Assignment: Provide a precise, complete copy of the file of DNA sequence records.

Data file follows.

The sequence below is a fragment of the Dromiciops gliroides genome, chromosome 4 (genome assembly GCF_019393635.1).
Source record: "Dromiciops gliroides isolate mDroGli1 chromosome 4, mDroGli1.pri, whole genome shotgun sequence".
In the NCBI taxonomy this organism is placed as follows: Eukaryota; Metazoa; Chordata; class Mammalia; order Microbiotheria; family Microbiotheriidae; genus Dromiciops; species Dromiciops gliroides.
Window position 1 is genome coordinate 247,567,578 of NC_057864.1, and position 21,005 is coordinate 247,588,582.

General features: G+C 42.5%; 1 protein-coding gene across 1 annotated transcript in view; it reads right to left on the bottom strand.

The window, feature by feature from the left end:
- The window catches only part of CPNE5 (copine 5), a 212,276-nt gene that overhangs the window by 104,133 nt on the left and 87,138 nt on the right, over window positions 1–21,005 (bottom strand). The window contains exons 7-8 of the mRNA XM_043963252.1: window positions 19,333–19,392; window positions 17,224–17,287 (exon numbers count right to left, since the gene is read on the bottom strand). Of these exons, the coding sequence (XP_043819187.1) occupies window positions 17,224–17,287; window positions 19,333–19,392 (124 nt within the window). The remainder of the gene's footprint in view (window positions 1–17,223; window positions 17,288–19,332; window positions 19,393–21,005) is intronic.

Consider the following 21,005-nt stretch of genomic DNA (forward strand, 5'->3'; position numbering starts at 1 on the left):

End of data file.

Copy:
The sequence below is a fragment of the Dromiciops gliroides genome, chromosome 4 (genome assembly GCF_019393635.1).
Source record: "Dromiciops gliroides isolate mDroGli1 chromosome 4, mDroGli1.pri, whole genome shotgun sequence".
In the NCBI taxonomy this organism is placed as follows: Eukaryota; Metazoa; Chordata; class Mammalia; order Microbiotheria; family Microbiotheriidae; genus Dromiciops; species Dromiciops gliroides.
Window position 1 is genome coordinate 247,567,578 of NC_057864.1, and position 21,005 is coordinate 247,588,582.

General features: G+C 42.5%; 1 protein-coding gene across 1 annotated transcript in view; it reads right to left on the bottom strand.

The window, feature by feature from the left end:
- The window catches only part of CPNE5 (copine 5), a 212,276-nt gene that overhangs the window by 104,133 nt on the left and 87,138 nt on the right, over window positions 1–21,005 (bottom strand). The window contains exons 7-8 of the mRNA XM_043963252.1: window positions 19,333–19,392; window positions 17,224–17,287 (exon numbers count right to left, since the gene is read on the bottom strand). Of these exons, the coding sequence (XP_043819187.1) occupies window positions 17,224–17,287; window positions 19,333–19,392 (124 nt within the window). The remainder of the gene's footprint in view (window positions 1–17,223; window positions 17,288–19,332; window positions 19,393–21,005) is intronic.

Consider the following 21,005-nt stretch of genomic DNA (forward strand, 5'->3'; position numbering starts at 1 on the left):